Two points are important here. The first is that Twitter is a private organization and has the right to set the rules for its forum. I’ve made this point many times before. If you don’t like the house rules, you should seek an alternative.
The second point is that there is zero evidence that Twitter’s new policy is about political suppression. The image policy seems aimed at the prevention of harassment and intimidation of people who are not in the public eye. It’s a policy against cyberbullying that is aimed at stopping things like online shaming and revenge porn.
An example of what would fall under the new rule is if an online troll copied your profile picture or a picture of your family and used it to insult or harass you. Maybe they’d tweet the picture and make fun of your appearance.
Twitter is not going to have an algorithm that will scour the platform, searching for violations either. If someone misuses your picture, you will be responsible for notifying Twitter and asking them to take action.
As far as I can tell, about 99 percent of the people talking about the new policy online didn’t bother to read the details of Twitter’s new rule. It’s much easier to just fire from the hip based on the 280 characters that you can read without clicking the link. It’s also easier to whip your followers into a frenzy if you construct a straw man rather than worrying about debating the actual details of the issue.
The idea of social media companies as censors is itself a meme. I don’t mean the humorous images, but the traditional definition of the word as “an idea, behavior, style, or usage that spreads from one person to another in a culture.”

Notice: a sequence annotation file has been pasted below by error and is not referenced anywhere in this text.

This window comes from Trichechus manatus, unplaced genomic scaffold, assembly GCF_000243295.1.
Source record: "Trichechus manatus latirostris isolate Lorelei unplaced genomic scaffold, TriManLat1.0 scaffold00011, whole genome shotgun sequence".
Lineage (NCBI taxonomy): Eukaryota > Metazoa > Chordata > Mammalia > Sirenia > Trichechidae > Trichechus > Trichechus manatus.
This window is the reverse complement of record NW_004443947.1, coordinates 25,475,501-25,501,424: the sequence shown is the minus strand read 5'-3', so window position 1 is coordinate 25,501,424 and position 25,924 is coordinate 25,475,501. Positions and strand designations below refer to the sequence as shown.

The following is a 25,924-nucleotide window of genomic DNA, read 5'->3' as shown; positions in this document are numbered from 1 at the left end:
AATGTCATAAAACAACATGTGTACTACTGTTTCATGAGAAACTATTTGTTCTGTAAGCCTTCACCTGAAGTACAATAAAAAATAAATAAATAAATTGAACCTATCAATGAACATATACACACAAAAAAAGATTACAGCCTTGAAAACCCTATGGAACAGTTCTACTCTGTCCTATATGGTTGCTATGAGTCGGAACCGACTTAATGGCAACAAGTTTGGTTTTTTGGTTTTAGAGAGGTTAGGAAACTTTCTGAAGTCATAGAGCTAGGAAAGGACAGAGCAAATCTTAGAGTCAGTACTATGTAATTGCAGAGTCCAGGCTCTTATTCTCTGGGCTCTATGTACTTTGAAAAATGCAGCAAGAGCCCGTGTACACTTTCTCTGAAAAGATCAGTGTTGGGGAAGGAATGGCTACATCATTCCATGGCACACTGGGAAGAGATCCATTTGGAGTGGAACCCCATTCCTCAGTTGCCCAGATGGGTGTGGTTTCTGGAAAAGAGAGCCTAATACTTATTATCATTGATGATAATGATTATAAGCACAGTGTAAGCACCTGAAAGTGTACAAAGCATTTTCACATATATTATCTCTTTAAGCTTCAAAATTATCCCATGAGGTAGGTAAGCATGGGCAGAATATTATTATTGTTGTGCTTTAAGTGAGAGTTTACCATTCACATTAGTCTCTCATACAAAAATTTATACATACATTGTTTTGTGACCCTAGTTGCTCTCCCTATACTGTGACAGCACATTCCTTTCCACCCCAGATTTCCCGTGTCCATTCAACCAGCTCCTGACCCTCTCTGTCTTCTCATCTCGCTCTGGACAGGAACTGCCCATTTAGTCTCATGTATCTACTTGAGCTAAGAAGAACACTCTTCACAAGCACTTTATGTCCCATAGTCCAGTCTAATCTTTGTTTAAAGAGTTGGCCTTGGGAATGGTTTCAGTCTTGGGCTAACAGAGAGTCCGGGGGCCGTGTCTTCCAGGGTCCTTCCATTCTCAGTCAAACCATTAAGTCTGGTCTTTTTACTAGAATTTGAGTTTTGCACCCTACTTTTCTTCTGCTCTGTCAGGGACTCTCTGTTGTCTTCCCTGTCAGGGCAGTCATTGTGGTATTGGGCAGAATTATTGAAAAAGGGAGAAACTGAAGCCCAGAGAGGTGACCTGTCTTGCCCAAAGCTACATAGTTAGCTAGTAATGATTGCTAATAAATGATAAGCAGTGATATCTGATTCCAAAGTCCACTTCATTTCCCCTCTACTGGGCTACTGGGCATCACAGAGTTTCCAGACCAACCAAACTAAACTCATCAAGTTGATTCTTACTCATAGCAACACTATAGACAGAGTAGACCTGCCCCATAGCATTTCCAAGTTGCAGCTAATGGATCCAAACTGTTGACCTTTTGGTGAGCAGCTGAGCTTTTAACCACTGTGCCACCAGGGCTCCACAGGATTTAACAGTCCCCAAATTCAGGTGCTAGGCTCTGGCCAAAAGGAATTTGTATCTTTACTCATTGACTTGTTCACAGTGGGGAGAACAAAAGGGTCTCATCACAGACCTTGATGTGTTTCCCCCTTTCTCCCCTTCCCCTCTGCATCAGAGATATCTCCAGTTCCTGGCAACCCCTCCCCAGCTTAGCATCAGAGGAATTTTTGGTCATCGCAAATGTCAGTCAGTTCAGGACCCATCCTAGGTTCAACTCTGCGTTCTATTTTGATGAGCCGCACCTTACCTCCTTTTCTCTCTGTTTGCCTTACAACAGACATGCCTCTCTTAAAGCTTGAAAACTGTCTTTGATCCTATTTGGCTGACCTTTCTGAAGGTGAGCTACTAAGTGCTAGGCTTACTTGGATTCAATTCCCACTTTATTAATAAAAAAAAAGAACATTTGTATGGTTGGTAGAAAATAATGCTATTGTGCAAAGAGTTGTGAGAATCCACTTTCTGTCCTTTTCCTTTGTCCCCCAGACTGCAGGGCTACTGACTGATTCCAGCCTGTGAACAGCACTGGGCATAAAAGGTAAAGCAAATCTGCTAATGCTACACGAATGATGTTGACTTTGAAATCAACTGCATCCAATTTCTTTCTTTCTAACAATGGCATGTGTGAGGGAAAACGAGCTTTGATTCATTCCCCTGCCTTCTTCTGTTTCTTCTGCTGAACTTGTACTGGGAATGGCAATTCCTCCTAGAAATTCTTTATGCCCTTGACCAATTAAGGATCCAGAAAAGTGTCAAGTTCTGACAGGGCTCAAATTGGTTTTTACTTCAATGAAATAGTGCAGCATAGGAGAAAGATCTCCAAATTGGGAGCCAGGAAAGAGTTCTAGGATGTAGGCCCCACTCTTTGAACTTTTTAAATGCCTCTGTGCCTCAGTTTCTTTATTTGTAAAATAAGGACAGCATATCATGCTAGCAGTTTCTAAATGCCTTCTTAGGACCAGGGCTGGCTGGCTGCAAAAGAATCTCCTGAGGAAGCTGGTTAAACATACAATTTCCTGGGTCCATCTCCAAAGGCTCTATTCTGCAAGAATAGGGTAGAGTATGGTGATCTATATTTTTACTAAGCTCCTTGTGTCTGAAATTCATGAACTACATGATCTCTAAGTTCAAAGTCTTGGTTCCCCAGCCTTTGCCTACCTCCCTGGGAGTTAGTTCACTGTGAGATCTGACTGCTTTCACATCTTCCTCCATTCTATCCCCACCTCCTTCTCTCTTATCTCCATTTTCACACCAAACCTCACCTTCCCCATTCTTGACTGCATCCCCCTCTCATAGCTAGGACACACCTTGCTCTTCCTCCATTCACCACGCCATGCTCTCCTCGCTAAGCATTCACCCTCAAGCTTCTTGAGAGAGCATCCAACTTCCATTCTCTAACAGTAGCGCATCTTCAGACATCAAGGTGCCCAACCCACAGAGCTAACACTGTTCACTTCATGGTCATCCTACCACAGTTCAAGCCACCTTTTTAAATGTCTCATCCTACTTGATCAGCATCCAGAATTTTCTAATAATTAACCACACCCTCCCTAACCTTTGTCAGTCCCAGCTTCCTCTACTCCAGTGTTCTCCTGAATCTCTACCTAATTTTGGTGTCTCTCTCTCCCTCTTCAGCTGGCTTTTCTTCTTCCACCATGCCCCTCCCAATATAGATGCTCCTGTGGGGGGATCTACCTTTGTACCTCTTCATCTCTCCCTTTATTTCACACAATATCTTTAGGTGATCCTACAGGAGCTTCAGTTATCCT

Who cares if Twitter isn’t really attacking political speech with the new policy? It fits our image of what we think Twitter is doing. To a certain extent, assuming the worst about social media companies regardless of the facts is something familiar and comfortable for certain segments of the American political spectrum. It’s an article of faith.
Maybe Twitter will use the policy to start deleting right-wing memes from the platform. It’s possible, but I’ll bet they won’t.
And when they don’t, you won’t hear the alarmists admitting that they were wrong. Instead, they’ll point to any banned user they can find as evidence that they were right all along.
Rahm Emanuel famously said, “You never let a serious crisis go to waste.” With the current crowd and their contrived crises, the operative principle is that you never admit that it wasn’t really a crisis in the first place.
If you want outrage and alarmism, read a tweet. If you want information, find a reliable source. In this case, that’s Twitter itself.
Also today, a book by Mark Meadows revealed that Donald Trump tested positive for COVID three days before his 2020 debate with Joe Biden. Molly Jong Fast tweets the details here.
Additionally, the Supreme Court hears arguments today in the Mississippi abortion case. We covered the details of the law back in May. Personally, I think we will see a split decision that leaves everyone unhappy.